In Pittsburgh, if you have a bit of a backyard, you can have five chickens or two mini goats. You can have a beehive.  I am so grateful for that fact. The idea that you can live in the city but have your kids doing farm chores warms my heart. We used to have chickens, five of them, and hearing them clucking and scratching in the backyard and hauling hay in the back of the van felt like home. We had a small, stylish, well built coop. Unfortunately, the size of the coop made me feel sorry for the birds, who were trapped in such a small space, not free range at all, definitely caged in and totally miserable. This is where things went wrong.

I felt sorry for my caged birds, and so I set them free. Sadly, I neglected to actually fence the backyard. I optimistically figured the hedge would contain them, which it did, briefly, but soon they had figured out how to squeeze through it and out into the alley, out onto the city streets. “A chicken is wandering Fisk Street!” I read on a neighborhood email, while deeply immersed in writing projects inside my home. My heart dropped, and I raced out to search for my chicken. This happened more times than I would like to admit.

The cold sweat, heart pounding, public humiliation of searching for escaped livestock was actually a familiar one, for the farm I grew up on was somewhat short of fencing, and what fencing there was tended to be rather creative in nature. The children were free, and more often than not the pigs were too. A full grown pig is 7 feet long and weighs 700 lbs and can run surprisingly quickly. Pig chasing was the closest I got to athletics during my bookish childhood.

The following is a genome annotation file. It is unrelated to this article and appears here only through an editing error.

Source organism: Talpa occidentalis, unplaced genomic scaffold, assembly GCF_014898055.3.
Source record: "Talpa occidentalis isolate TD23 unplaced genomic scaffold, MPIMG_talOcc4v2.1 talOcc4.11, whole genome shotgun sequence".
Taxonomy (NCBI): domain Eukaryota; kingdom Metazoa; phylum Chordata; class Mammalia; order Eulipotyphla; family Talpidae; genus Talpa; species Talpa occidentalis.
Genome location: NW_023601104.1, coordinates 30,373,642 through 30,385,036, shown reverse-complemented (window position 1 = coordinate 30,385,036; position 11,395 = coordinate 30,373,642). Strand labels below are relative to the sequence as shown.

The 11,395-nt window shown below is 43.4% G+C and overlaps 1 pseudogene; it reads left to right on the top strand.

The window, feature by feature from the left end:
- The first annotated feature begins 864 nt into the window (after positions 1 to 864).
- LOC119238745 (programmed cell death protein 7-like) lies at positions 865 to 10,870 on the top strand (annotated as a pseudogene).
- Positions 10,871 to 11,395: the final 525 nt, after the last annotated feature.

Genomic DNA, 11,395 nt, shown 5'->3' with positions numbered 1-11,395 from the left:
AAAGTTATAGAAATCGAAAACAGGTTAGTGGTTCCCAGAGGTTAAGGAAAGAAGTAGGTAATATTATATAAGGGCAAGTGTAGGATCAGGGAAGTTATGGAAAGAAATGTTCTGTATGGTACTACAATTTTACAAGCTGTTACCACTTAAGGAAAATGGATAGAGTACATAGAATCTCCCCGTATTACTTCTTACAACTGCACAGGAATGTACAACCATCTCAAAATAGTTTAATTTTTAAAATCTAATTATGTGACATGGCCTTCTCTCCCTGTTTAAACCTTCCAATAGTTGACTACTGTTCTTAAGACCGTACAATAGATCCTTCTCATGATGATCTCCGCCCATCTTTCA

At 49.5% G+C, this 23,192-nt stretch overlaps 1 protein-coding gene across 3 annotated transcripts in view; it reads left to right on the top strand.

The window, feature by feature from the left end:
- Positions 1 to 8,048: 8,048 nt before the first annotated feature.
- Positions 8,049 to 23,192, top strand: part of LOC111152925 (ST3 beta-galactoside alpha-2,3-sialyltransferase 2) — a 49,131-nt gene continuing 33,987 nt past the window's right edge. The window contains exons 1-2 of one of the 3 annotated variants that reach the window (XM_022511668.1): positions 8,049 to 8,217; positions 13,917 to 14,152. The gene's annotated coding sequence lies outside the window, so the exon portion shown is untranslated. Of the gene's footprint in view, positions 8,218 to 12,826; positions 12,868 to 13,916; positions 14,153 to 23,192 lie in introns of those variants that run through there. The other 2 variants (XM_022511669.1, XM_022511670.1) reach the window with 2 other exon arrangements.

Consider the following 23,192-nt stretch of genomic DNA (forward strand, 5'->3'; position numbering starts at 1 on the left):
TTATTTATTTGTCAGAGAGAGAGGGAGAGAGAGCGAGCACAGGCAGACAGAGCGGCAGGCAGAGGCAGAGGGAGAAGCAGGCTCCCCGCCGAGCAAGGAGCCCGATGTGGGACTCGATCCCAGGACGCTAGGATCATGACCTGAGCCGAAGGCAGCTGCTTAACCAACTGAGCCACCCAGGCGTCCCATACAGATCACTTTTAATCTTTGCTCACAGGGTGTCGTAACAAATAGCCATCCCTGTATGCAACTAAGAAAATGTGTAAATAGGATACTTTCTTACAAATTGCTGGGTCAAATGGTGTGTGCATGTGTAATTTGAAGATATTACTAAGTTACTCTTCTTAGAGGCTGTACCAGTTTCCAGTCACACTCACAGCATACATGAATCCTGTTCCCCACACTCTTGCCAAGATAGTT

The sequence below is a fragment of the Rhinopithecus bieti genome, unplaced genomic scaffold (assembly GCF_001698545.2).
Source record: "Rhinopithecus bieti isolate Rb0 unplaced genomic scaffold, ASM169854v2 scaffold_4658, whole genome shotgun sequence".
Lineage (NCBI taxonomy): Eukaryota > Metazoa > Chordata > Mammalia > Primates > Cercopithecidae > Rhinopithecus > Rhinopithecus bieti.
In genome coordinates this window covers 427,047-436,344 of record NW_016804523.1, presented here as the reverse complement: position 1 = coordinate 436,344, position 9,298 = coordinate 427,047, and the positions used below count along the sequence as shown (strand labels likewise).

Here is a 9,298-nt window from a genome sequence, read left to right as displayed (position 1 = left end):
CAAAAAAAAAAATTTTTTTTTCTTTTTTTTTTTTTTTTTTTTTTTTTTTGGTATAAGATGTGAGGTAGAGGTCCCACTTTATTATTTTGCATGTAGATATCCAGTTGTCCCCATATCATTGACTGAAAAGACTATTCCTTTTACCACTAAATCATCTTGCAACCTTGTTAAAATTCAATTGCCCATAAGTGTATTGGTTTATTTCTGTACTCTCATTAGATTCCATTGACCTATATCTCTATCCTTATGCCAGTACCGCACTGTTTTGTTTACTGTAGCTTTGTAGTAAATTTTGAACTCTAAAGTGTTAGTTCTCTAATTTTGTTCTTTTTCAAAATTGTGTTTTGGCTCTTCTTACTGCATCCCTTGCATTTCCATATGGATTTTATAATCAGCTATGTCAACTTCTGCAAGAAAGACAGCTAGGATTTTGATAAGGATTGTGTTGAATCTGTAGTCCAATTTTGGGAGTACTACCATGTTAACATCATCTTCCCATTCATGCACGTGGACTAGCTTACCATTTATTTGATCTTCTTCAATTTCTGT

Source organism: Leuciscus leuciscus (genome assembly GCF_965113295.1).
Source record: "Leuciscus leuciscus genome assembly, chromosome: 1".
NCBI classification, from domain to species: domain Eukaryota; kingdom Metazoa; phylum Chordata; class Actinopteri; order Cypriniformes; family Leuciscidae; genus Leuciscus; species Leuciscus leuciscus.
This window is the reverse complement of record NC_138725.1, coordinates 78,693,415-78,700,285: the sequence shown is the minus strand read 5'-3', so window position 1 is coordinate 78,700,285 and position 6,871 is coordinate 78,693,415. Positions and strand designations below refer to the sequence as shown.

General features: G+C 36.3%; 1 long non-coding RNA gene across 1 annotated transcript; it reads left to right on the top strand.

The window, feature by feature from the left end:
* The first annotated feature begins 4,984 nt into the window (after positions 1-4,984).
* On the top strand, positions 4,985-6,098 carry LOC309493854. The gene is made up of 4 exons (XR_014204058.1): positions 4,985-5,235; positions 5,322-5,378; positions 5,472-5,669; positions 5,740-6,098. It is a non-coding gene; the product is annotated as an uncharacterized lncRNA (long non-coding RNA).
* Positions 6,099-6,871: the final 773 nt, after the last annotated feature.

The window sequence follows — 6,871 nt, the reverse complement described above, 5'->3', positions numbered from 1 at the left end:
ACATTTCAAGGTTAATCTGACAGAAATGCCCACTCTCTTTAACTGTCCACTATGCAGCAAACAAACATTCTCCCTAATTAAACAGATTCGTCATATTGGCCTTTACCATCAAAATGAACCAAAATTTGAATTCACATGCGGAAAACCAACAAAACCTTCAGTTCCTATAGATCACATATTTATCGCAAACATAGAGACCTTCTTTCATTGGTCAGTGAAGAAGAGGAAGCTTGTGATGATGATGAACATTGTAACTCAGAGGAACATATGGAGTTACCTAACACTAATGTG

When my chickens weren’t wandering the city streets, they were roosting on the back porch. They stared balefully through the window at me. Their soft clucks took on a sinister tone. One day, a chicken strolled into kitchen. Right about then, my husband decided it was time to take a break from raising chickens. Send them to your friend on the farm, he said. I’ll build you a real coop, with a fence.

That was three years ago. We hope to finish the fence and get chickens this spring. The new coop has risen slowly, but it is sturdy and solid, strong enough for my children to climb upon the roof and gaze down the ridge, over the valley, across the river. Strong enough to feel like they could fly.

French Madeleines

By Mary